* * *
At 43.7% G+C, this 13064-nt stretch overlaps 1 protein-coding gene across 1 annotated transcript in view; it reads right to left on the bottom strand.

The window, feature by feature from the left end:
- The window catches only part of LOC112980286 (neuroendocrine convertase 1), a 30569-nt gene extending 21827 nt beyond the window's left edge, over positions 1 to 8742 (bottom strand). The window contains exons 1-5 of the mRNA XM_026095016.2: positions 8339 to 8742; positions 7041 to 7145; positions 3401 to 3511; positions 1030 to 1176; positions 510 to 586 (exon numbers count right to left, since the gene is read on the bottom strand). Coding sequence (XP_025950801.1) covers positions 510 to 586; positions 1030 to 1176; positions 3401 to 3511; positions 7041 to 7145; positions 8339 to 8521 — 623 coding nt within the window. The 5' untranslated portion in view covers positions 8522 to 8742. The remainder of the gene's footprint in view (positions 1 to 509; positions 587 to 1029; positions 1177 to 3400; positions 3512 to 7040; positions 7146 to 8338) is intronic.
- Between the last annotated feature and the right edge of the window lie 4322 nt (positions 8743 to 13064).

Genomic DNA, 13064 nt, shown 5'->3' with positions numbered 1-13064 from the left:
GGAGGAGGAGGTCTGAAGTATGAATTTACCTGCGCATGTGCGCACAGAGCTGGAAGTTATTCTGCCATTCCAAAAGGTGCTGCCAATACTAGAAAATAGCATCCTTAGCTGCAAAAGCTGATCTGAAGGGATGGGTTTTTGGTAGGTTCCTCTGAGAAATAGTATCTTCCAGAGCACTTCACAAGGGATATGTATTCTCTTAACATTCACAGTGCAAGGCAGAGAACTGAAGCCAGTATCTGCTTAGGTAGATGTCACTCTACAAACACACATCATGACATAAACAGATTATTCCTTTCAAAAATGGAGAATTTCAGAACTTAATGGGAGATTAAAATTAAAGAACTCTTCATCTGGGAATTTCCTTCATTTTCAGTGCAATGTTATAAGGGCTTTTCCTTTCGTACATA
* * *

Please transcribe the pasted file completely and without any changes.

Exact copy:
At 43.7% G+C, this 13064-nt stretch overlaps 1 protein-coding gene across 1 annotated transcript in view; it reads right to left on the bottom strand.

The window, feature by feature from the left end:
- The window catches only part of LOC112980286 (neuroendocrine convertase 1), a 30569-nt gene extending 21827 nt beyond the window's left edge, over positions 1 to 8742 (bottom strand). The window contains exons 1-5 of the mRNA XM_026095016.2: positions 8339 to 8742; positions 7041 to 7145; positions 3401 to 3511; positions 1030 to 1176; positions 510 to 586 (exon numbers count right to left, since the gene is read on the bottom strand). Coding sequence (XP_025950801.1) covers positions 510 to 586; positions 1030 to 1176; positions 3401 to 3511; positions 7041 to 7145; positions 8339 to 8521 — 623 coding nt within the window. The 5' untranslated portion in view covers positions 8522 to 8742. The remainder of the gene's footprint in view (positions 1 to 509; positions 587 to 1029; positions 1177 to 3400; positions 3512 to 7040; positions 7146 to 8338) is intronic.
- Between the last annotated feature and the right edge of the window lie 4322 nt (positions 8743 to 13064).

Genomic DNA, 13064 nt, shown 5'->3' with positions numbered 1-13064 from the left:
GGAGGAGGAGGTCTGAAGTATGAATTTACCTGCGCATGTGCGCACAGAGCTGGAAGTTATTCTGCCATTCCAAAAGGTGCTGCCAATACTAGAAAATAGCATCCTTAGCTGCAAAAGCTGATCTGAAGGGATGGGTTTTTGGTAGGTTCCTCTGAGAAATAGTATCTTCCAGAGCACTTCACAAGGGATATGTATTCTCTTAACATTCACAGTGCAAGGCAGAGAACTGAAGCCAGTATCTGCTTAGGTAGATGTCACTCTACAAACACACATCATGACATAAACAGATTATTCCTTTCAAAAATGGAGAATTTCAGAACTTAATGGGAGATTAAAATTAAAGAACTCTTCATCTGGGAATTTCCTTCATTTTCAGTGCAATGTTATAAGGGCTTTTCCTTTCGTACATA